Another surprising fact is that as the planet absorbs part of the X-ray radiation and pulsar wind, its atmospheric temperature can rise to levels that are compatible with life. We cannot say for sure whether the two Super-Earths have still an atmosphere and whether the amount of energy absorbed is sufficient (or whether it is even too much) to set the temperature to acceptable levels, but it seems that neutron stars can have a habitable zone (or a “Goldilocks zone“) and with a bit of luck the two Super-Earths might lie within this soft temperature spot.

Imagine what would be like life on such planets: a huge pressure on the surface (due to the large atmospheric mass) able to crush anything we are familiar with. And completely dark. A very thick, black, warm fog. Indeed since gamma and X-rays cannot penetrate the whole atmosphere and reach the surface, neither will ultraviolet, optical, or infrared light. It must vaguely look (and feel) like the deepest regions of the sea here on Earth with the difference that you have a whole planet at your disposal.

If we want to go way beyond our imagination we can envision a pulsar planet where life has developed and evolved for billions of years and become complex like on Earth. But I believe we cannot stretch it much beyond an ecosystem similar (but more extreme) than we have here in the Mariana trench. On Earth we have barophiles (a form of extremophiles), organisms able to live and thrive in such extreme conditions. We have huge amoebas like the xenophyophores, single-celled organisms 10 cm in size.  Sea cucumbers flourish on the floor of the Challenger Deep and a couple of kilometers above them you can find “supergiants”, a species of gigantic shrimps, and even snailfish.

Other extreme creatures here on Earth comprise the tardigrades, amazing creatures that seem immortal. They are able to survive both in space and at pressures of several thousand times the surface pressure of Earth. Could life on pulsar planets resemble such organisms? This is of course impossible to say at the moment, although one can imagine sci-fi scenarios where life evolves in such extreme conditions.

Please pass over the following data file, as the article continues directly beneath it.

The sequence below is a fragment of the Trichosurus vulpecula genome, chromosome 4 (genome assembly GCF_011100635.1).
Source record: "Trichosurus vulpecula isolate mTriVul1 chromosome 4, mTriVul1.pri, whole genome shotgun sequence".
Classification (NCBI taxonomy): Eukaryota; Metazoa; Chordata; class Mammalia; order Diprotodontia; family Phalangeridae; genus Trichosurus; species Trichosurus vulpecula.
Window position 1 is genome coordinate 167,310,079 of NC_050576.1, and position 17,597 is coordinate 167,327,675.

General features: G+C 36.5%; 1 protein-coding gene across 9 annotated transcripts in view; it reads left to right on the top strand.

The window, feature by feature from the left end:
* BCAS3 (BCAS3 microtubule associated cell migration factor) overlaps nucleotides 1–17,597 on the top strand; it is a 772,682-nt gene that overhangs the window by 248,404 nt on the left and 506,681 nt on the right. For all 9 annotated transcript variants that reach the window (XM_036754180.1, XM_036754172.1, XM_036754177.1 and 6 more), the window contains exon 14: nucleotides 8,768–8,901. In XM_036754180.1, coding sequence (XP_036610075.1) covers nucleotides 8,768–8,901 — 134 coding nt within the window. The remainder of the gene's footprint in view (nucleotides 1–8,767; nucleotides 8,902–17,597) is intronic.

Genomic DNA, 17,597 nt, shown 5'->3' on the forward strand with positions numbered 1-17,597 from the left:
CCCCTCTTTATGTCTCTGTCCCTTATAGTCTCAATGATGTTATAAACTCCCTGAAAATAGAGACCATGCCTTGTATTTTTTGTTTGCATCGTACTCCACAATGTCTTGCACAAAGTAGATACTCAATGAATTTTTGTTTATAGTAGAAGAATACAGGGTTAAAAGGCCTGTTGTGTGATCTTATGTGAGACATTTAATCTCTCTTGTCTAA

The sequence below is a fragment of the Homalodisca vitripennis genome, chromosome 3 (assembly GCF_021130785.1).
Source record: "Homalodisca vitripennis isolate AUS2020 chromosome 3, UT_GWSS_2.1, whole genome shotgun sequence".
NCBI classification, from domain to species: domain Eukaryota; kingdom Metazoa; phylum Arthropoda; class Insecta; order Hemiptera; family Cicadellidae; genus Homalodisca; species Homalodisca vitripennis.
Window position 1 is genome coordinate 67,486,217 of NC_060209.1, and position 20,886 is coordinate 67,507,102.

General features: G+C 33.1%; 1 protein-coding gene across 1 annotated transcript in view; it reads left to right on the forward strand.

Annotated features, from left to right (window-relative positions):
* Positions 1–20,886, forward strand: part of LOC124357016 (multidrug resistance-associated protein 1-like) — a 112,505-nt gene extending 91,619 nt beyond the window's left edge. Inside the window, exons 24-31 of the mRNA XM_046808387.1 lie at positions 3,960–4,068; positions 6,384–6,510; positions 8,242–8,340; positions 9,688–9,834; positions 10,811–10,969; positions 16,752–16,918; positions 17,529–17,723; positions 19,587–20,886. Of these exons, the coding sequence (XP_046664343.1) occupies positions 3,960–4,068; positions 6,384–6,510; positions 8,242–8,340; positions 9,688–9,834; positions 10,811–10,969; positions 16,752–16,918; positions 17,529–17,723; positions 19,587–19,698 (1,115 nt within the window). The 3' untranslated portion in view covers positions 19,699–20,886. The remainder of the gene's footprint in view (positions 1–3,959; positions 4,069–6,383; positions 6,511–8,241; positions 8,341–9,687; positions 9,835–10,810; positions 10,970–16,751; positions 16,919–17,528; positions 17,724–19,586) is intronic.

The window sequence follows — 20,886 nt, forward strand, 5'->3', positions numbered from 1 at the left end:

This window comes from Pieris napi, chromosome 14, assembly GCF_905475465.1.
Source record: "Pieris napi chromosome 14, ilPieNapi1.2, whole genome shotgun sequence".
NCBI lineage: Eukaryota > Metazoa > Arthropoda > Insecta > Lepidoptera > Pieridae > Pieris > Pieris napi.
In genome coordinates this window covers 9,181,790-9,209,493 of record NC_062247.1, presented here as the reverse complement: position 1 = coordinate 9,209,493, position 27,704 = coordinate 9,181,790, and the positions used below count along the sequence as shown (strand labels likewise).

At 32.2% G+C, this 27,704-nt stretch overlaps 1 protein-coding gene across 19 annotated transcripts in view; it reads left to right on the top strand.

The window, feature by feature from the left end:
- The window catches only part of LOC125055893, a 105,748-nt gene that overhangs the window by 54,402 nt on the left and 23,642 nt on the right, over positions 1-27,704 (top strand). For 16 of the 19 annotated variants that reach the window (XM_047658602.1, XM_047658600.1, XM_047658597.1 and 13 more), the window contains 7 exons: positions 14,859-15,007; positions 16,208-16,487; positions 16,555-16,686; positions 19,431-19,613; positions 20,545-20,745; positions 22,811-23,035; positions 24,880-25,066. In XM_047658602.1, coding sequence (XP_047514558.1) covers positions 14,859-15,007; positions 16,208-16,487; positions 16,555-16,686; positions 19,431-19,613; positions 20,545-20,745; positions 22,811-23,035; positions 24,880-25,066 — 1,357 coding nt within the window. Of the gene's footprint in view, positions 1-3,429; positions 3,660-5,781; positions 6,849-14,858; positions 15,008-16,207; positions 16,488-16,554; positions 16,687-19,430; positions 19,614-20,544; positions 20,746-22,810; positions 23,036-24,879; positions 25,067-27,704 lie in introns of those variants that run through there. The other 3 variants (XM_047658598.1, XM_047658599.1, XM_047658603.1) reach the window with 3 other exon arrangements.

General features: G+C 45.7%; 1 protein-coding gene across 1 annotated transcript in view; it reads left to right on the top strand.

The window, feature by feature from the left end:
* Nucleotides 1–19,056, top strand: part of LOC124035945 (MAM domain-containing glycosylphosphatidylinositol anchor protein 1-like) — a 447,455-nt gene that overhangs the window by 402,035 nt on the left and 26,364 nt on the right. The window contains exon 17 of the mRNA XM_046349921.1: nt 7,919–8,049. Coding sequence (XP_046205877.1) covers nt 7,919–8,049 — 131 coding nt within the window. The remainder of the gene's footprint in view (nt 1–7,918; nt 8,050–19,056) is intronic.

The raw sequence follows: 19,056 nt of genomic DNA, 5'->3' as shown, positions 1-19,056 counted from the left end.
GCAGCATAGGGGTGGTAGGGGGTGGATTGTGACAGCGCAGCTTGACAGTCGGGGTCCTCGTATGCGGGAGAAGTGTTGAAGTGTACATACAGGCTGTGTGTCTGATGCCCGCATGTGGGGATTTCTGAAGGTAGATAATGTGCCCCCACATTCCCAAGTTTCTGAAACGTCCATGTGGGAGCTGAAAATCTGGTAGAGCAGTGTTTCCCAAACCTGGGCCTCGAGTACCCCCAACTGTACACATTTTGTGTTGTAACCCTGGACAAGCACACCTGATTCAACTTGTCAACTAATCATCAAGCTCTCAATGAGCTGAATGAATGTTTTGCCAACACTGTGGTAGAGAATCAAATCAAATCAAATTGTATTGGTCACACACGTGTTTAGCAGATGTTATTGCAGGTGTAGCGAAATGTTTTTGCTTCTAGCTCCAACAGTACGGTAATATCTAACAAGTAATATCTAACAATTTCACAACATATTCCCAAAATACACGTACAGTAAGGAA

Of course, someone will say what about intelligent life? Would it be possible? Would it even be conceivable? I don’t believe this is possible but imagine what would it be. What would it be for an intelligent organism to communicate in this immensely thick fog? And if they would manage to make it outside their enormous atmosphere what would they see? A neutron star spinning hundreds of times per second and emitting beacons of radiation. They would learn with little effort things which are incredibly complex for us. They would witness the effects of general relativity in front of their eyes. Neutron stars do indeed bend space and time in a way that is second only to black holes. They could learn about ultra-dense matter and the behavior of the strong force if they could measure the mass and radius of their neutron star. They would witness the effects of strong magnetic fields and complex electromagnetism by looking at the pulsar. And perhaps they would then look at the other stars, the “normal” stars, like the Sun, and wonder whether life would be possible around those large distant objects, whether such poor emitters of X-ray radiation could sustain life. Whether it would be even conceivable to have life around such pale, cold, weak stars.